Sole custody is rarely awarded when joint custody is an option due to the importance the court puts on both parents being in the child’s life. Sole custody is typically awarded only if it is necessary for the child’s safety, if the parents can’t co-parent amicably, or if one parent is deemed unfit.

There are also cases in which a household has multiple children, and the court sees it necessary to split custody of children between parents. In other words, the court will divide custody of individual children, with each parent having at least one child under their custodial care. Typically, the courts only opt for this choice when it is beneficial to the interests of one or more children.

If you are unsure which type of custody would work in your family’s ideal situation, talk to a California family lawyer.


Q: What Is the New Child Support Law 2023 in California?

A: The new 2023 child support law in California is an update to the former method of calculating child support payments. The new calculation method emphasizes the importance of both parents contributing equally to their child’s needs, whether those be financial needs, quality time spent, or other needs, rather than putting all the financial weight on one parent and other non-economic needs of the child on the other parent.

Q: What Is the Parent Support Law in California?

A: Both California and federal law state that both parents must provide financial support to their children, and it is their legal duty to do so. When both parents share equally in the standard of living for their children, the well-being of the child is upheld. Consequently, in most child support, child custody, and divorce cases in California, the court will order one or even both parents to pay child support.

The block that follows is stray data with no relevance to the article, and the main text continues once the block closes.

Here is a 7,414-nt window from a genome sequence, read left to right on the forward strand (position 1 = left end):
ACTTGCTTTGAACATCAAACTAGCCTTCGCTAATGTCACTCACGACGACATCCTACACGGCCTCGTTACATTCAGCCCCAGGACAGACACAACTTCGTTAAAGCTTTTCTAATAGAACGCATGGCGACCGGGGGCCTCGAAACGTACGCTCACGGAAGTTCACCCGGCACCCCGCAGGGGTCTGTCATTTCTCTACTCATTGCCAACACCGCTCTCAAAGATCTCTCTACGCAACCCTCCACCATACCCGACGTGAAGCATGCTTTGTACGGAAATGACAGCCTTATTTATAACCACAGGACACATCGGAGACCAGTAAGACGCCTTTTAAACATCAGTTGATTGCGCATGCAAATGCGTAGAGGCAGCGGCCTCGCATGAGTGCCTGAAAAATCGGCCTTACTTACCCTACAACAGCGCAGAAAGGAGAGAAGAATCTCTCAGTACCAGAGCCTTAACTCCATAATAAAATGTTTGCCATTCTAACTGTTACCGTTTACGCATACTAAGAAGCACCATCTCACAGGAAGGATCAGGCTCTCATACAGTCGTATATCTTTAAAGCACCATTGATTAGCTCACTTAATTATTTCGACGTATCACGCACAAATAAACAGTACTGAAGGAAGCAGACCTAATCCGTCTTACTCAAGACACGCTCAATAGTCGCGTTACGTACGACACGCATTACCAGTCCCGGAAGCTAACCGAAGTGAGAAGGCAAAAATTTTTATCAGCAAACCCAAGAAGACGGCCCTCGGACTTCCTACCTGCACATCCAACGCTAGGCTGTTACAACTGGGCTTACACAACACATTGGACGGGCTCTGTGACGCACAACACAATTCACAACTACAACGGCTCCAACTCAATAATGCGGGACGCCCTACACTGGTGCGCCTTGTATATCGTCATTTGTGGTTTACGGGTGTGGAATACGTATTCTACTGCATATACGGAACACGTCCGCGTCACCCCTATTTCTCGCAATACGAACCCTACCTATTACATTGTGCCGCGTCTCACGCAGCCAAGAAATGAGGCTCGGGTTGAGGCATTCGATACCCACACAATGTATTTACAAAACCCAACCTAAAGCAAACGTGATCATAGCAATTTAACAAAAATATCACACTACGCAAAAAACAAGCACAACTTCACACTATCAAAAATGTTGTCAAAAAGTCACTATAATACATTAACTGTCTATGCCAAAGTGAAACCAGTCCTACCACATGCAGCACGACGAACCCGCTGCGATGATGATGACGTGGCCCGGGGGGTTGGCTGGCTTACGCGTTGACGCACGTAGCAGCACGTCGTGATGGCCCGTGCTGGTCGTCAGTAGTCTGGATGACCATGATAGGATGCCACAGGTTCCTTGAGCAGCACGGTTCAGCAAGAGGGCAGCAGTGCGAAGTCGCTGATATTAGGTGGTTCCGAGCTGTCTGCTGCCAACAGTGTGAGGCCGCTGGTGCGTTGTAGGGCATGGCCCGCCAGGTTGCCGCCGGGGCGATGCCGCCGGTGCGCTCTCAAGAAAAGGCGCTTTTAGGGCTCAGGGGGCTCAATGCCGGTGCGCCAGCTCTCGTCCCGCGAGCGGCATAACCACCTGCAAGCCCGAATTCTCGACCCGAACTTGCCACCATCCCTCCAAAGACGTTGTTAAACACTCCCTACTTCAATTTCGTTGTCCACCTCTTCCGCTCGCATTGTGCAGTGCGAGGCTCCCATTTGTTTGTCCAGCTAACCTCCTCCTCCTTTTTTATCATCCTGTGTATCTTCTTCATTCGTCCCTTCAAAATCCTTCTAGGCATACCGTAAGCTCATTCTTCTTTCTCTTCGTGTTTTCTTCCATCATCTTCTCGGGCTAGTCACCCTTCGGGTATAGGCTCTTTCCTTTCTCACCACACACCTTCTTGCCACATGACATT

Q: How Do I Avoid Paying Child Support in California?

A: If you wish to request a court order to no longer be required to pay child support, you must file a request, called a motion, with the court to end child support payments. In some regions of California, if a local child support agency handles your case, you may be able to end child support through that local agency without having to go through the courts.

Q: How Do You Set Aside an Order in California?

A: To request a court to “set aside” or cancel a judgment or court order already in existence, the requester must file a “request for order to set aside.” This is also called a “motion to set aside” or “motion to vacate.” It is advised to enlist the support of a California family lawyer when filing these motions to ensure they are done properly. Otherwise, they risk being dismissed prematurely.

Find Out More From Khalaf Law Group

In many cases, allowing a child to have contact with both parents is ideal. Contact Khalaf Law Group if you have questions regarding California Family Code 3691 or if you need legal services from an experienced and qualified California family lawyer.

About Ted Khalaf

As you maneuver the difficult process of divorce and custody, it is essential that you are supported by a team of legal experts well versed in California specific Divorce and Family Law. For well over a decade, Khalaf Law Group have been serving clients across Southern California in all areas of Divorce and Family Law. With an exceptional track record of courtroom successes, Khalaf Law Group take great pride in providing their valued clients with the knowledge and information they require to maintain peace of mind and a positive outcome in their case.